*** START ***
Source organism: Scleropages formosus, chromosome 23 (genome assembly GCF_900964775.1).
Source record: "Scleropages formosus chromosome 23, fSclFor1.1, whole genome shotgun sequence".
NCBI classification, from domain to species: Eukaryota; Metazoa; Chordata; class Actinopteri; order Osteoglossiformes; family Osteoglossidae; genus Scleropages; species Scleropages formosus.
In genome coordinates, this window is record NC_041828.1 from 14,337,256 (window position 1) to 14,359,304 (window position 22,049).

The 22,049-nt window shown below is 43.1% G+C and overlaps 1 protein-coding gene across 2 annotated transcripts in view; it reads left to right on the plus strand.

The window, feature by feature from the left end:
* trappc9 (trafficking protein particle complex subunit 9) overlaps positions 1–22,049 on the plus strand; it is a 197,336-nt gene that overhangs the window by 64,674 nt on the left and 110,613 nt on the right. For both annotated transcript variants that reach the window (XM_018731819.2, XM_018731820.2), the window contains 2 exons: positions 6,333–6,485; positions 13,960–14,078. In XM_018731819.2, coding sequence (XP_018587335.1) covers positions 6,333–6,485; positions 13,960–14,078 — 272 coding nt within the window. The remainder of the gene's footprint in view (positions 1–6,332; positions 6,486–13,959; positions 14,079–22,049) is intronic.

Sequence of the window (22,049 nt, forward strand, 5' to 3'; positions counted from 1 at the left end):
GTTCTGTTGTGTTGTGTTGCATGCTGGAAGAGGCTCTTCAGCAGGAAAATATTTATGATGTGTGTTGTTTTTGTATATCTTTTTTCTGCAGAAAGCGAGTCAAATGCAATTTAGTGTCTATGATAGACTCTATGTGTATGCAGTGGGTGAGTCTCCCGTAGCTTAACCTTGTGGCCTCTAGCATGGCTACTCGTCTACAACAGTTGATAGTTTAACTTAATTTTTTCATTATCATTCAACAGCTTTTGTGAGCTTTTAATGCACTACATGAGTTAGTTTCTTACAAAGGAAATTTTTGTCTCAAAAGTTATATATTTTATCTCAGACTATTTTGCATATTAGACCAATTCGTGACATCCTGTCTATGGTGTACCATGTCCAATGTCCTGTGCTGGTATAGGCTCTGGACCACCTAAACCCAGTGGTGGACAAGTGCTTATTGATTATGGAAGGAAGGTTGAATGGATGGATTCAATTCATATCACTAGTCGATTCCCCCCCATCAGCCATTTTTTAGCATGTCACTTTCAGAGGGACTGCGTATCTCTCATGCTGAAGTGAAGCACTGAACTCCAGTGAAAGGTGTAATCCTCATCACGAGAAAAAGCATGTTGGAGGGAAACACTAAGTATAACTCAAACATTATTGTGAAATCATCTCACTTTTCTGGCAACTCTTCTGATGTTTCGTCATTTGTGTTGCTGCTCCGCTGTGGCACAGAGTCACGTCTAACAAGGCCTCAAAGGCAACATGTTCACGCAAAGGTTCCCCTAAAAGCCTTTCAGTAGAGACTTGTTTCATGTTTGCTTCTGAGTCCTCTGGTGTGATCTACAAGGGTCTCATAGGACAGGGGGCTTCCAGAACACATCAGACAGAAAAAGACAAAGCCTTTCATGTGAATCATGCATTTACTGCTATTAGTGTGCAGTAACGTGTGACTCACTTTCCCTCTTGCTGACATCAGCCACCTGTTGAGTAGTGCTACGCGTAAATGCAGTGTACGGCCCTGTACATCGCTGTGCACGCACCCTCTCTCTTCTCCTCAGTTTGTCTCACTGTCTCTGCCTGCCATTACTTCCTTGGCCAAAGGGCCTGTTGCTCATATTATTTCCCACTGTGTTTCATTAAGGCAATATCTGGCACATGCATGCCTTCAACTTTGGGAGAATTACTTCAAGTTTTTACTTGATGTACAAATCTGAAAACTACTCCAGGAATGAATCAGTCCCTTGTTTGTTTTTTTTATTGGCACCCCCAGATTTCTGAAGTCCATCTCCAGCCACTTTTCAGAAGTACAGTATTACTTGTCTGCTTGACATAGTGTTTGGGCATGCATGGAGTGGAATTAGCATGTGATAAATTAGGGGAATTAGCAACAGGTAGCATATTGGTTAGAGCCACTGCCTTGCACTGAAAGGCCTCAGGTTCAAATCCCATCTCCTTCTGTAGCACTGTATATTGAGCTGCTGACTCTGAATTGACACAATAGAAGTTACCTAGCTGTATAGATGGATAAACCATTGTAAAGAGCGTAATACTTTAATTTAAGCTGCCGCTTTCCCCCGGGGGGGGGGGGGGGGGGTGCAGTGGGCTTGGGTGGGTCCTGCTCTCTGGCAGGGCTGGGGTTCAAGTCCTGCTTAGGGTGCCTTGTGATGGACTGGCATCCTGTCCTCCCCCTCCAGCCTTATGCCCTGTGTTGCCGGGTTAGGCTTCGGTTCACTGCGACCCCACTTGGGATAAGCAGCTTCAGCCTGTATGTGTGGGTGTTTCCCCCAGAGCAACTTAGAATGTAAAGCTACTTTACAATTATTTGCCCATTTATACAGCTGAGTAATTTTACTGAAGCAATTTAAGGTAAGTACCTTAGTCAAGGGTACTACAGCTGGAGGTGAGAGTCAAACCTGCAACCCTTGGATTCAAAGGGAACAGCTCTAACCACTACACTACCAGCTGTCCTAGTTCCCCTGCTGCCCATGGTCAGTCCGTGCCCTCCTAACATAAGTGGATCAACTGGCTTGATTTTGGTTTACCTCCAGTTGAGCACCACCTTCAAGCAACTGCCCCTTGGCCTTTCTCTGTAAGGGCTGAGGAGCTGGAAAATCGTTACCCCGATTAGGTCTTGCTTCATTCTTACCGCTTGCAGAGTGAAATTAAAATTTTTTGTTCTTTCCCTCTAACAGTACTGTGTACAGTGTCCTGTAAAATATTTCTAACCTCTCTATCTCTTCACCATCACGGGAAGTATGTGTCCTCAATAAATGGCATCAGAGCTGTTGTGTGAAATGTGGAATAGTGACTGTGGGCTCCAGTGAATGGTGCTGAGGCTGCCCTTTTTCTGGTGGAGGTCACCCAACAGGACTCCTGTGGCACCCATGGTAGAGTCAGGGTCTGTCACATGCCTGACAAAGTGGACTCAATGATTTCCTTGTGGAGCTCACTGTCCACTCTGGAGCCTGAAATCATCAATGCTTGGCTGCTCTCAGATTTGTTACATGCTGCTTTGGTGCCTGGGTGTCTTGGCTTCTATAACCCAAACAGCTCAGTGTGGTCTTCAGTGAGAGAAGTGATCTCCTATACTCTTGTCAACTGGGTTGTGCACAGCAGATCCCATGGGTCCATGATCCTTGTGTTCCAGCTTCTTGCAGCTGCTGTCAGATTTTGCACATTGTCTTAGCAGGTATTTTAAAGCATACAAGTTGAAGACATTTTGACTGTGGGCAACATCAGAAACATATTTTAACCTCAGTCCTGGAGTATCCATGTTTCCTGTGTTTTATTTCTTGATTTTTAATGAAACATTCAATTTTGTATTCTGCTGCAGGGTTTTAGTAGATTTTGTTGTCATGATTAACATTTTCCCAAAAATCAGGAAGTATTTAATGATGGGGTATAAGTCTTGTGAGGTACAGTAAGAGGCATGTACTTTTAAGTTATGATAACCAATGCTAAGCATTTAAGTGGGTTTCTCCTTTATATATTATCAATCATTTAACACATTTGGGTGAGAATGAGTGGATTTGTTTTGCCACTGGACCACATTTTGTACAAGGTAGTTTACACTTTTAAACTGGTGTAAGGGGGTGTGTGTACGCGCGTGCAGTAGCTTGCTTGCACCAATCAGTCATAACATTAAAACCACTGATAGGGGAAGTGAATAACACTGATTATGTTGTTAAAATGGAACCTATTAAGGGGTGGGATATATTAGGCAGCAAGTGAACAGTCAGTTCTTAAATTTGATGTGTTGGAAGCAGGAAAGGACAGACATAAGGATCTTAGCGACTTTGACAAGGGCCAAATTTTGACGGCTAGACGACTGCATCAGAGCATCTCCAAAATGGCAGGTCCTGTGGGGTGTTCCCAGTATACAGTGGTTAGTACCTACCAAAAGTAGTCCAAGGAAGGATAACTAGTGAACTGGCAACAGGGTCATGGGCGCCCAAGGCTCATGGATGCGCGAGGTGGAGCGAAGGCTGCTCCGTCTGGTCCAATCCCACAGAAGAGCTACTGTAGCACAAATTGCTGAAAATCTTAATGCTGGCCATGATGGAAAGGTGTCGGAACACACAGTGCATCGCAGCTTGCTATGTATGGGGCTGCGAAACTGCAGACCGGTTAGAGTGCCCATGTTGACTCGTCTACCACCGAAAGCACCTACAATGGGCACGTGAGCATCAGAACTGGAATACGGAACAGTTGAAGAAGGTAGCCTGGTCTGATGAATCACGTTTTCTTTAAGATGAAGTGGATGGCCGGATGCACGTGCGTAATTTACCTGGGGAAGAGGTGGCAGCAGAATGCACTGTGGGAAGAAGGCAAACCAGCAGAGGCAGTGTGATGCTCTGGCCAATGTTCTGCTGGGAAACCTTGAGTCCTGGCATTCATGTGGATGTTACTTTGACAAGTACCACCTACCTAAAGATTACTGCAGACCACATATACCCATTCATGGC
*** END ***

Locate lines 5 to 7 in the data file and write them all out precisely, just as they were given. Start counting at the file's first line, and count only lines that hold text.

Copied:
The 22,049-nt window shown below is 43.1% G+C and overlaps 1 protein-coding gene across 2 annotated transcripts in view; it reads left to right on the plus strand.

The window, feature by feature from the left end:
* trappc9 (trafficking protein particle complex subunit 9) overlaps positions 1–22,049 on the plus strand; it is a 197,336-nt gene that overhangs the window by 64,674 nt on the left and 110,613 nt on the right. For both annotated transcript variants that reach the window (XM_018731819.2, XM_018731820.2), the window contains 2 exons: positions 6,333–6,485; positions 13,960–14,078. In XM_018731819.2, coding sequence (XP_018587335.1) covers positions 6,333–6,485; positions 13,960–14,078 — 272 coding nt within the window. The remainder of the gene's footprint in view (positions 1–6,332; positions 6,486–13,959; positions 14,079–22,049) is intronic.